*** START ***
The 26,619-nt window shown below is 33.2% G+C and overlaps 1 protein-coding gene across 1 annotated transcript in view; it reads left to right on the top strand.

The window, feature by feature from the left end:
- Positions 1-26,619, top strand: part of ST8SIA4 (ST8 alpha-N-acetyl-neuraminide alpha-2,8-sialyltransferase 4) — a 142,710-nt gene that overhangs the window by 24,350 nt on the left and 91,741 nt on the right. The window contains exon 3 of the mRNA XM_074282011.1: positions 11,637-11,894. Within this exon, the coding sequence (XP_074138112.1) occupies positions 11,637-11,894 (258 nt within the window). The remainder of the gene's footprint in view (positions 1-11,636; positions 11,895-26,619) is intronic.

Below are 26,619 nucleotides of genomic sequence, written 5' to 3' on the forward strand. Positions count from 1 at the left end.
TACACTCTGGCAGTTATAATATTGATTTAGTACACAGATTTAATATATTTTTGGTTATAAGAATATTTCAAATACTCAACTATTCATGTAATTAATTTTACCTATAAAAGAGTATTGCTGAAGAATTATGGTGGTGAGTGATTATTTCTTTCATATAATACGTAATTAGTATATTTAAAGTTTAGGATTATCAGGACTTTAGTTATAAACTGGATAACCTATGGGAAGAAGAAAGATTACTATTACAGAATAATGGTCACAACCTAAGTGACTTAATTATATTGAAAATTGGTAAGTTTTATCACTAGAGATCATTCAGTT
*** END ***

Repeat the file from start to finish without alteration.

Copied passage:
The 26,619-nt window shown below is 33.2% G+C and overlaps 1 protein-coding gene across 1 annotated transcript in view; it reads left to right on the top strand.

The window, feature by feature from the left end:
- Positions 1-26,619, top strand: part of ST8SIA4 (ST8 alpha-N-acetyl-neuraminide alpha-2,8-sialyltransferase 4) — a 142,710-nt gene that overhangs the window by 24,350 nt on the left and 91,741 nt on the right. The window contains exon 3 of the mRNA XM_074282011.1: positions 11,637-11,894. Within this exon, the coding sequence (XP_074138112.1) occupies positions 11,637-11,894 (258 nt within the window). The remainder of the gene's footprint in view (positions 1-11,636; positions 11,895-26,619) is intronic.

Below are 26,619 nucleotides of genomic sequence, written 5' to 3' on the forward strand. Positions count from 1 at the left end.
TACACTCTGGCAGTTATAATATTGATTTAGTACACAGATTTAATATATTTTTGGTTATAAGAATATTTCAAATACTCAACTATTCATGTAATTAATTTTACCTATAAAAGAGTATTGCTGAAGAATTATGGTGGTGAGTGATTATTTCTTTCATATAATACGTAATTAGTATATTTAAAGTTTAGGATTATCAGGACTTTAGTTATAAACTGGATAACCTATGGGAAGAAGAAAGATTACTATTACAGAATAATGGTCACAACCTAAGTGACTTAATTATATTGAAAATTGGTAAGTTTTATCACTAGAGATCATTCAGTT